By John Martin

Understand Your Enemies: The Most Rev. Rowan Williams, 104th Archbishop of Canterbury, has criticized sections of the media for “dehumanizing” the Islamic State. Journalists need to “attempt to understand our enemies,” he said, in delivering the Orwell Lecture at University College London on Nov. 17.

Responding to questions four days after the Paris massacre in which 129 people died at the hands of ISIS militants, Williams said: “Somehow the obstinate attempt to make sense of those who are determined to make no sense of me is one of the things that divides civilization from barbarism, faith from emptiness. You have to try.”

Memories of Tribal Strife: The 100th anniversary this month of St. Paul’s Cathedral, Namirembe, built on one of seven hills in Uganda’s capital of Kampala, has prompted reflection by the Church of Uganda’s leaders on an infamous incident.

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Tribal rivalries came to the fore in 1967, when Baganda Anglicans refused to allow the Most Rev. Erica Sabiti, the first indigenous African to become Archbishop of Uganda, to enter the cathedral. Members of the congregation, led by Edita Nassozi Musolooza, angrily insisted that a non-Muganda could not take the episcopal seat. As a result, the nearby All Saints Church, Nakasero, became the national cathedral and St. Paul’s became the episcopal seat of the mainly Buganda Diocese of Namirembe.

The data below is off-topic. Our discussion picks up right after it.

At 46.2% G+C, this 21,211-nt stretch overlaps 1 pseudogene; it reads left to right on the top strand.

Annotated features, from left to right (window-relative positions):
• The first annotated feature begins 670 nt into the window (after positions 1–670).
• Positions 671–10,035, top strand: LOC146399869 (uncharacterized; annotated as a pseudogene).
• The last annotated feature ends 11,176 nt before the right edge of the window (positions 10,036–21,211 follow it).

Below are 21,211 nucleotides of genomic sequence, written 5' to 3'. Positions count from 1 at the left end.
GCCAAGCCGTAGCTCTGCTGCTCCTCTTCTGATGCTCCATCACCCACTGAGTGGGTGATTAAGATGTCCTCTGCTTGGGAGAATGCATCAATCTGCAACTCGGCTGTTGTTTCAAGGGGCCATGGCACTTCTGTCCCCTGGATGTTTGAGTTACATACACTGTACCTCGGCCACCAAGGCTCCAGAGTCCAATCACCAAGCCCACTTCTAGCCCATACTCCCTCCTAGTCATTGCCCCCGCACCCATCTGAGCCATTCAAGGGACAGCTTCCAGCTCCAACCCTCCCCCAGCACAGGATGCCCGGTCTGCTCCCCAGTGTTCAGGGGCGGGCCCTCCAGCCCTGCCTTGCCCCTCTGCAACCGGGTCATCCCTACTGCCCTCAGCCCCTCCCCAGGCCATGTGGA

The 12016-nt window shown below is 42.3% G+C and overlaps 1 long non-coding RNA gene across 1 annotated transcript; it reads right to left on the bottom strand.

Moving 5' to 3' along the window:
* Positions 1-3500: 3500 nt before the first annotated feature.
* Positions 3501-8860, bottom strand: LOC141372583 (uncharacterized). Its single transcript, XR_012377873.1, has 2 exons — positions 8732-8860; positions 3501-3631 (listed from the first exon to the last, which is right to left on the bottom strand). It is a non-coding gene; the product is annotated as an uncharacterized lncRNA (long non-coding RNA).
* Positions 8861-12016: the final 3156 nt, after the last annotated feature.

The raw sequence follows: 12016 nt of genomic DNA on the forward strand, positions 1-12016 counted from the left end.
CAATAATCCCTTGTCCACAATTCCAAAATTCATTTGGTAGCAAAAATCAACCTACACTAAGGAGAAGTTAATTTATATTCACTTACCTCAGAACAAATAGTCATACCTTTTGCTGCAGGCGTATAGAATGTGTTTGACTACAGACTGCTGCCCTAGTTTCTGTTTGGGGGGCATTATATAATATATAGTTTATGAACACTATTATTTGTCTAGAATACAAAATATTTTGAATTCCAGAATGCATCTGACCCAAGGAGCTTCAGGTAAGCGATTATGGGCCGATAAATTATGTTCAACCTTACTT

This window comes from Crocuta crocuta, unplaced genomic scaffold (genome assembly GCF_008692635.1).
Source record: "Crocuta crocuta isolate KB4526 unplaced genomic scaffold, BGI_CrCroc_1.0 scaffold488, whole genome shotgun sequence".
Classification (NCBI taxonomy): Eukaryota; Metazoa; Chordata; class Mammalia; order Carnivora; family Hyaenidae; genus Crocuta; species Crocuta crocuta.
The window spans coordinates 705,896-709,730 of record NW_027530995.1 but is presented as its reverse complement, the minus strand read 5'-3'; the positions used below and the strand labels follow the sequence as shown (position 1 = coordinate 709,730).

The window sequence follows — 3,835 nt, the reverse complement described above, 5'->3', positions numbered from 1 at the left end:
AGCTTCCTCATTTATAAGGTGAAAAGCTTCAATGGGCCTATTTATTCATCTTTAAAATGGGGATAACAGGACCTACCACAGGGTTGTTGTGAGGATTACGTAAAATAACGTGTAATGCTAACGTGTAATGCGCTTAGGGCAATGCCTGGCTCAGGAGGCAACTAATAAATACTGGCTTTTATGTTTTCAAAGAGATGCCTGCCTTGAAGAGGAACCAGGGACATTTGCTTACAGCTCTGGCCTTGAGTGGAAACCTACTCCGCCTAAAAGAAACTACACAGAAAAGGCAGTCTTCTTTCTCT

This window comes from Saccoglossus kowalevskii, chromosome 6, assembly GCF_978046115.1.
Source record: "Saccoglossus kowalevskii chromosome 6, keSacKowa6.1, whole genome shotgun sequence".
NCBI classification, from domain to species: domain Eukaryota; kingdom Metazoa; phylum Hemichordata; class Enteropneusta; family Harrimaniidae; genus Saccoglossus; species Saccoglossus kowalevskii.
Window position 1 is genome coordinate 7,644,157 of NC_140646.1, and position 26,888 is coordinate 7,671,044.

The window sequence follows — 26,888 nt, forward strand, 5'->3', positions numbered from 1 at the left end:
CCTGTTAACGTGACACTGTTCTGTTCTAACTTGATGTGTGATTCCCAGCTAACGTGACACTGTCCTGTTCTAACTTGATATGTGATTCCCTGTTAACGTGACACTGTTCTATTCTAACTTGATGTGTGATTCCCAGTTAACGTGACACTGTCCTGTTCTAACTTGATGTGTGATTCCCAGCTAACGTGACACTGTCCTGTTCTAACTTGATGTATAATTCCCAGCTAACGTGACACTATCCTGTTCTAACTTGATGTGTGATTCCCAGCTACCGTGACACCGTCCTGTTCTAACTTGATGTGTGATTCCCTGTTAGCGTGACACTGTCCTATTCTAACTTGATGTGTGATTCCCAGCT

The Most Rev. Stanley Ntagali, eighth Archbishop of Uganda, called on Christians to denounce the incident as a curse and to seek reconciliation. He said it was imperative for Christians to ask for God’s forgiveness for what their ancestors did. “Let us be bold enough to repent their sins on their behalf so that we can break the curse and release this great cathedral for the current generation and those to come,” Archbishop Ntagali said.

St. Andrews Receives Large Grant: A grant of just under $2.4 million from the Templeton Foundation is enabling a new project at St. Andrews University in Scotland. The grant will fund study of the nature and existence of God. It will charge theologians with tackling some of the toughest questions confronting religious belief and analyzing the challenges of sectarianism and terrorism.

The Logos Institute will build on work begun by Alan Torrance, chairman of systematic theology at St. Mary’s College at St. Andrews, and his son, Andrew Torrance, of the university’s School of Divinity. “The institute will bring this new generation of theological research into conversation with the world-class expertise we have here in biblical studies, philosophy, psychology and international relations,” Alan Torrance said.

The project will support research fellowships, six PhD scholarships, a master’s program, weblogs, a website, and podcasts. Bishop N.T. Wright, professor of New Testament and early Christianity, said: “There are few places in the world where a project this daring and creative could even be imagined; fewer still where it could be brought to birth.”

Court Rules against Rebel Bishop: The Zimbabwe High Court has ordered the rebel cleric Nolbert Kunonga and his associates to repay $428,000 to the Anglican Church in Zimbabwe. Kunonga, former Bishop of Harare, seized the shares and other church property while trying to separate from the Church of the Province of Central Africa and to form his own diocese. He and his followers used violence in attempts to take control of church buildings and schools.

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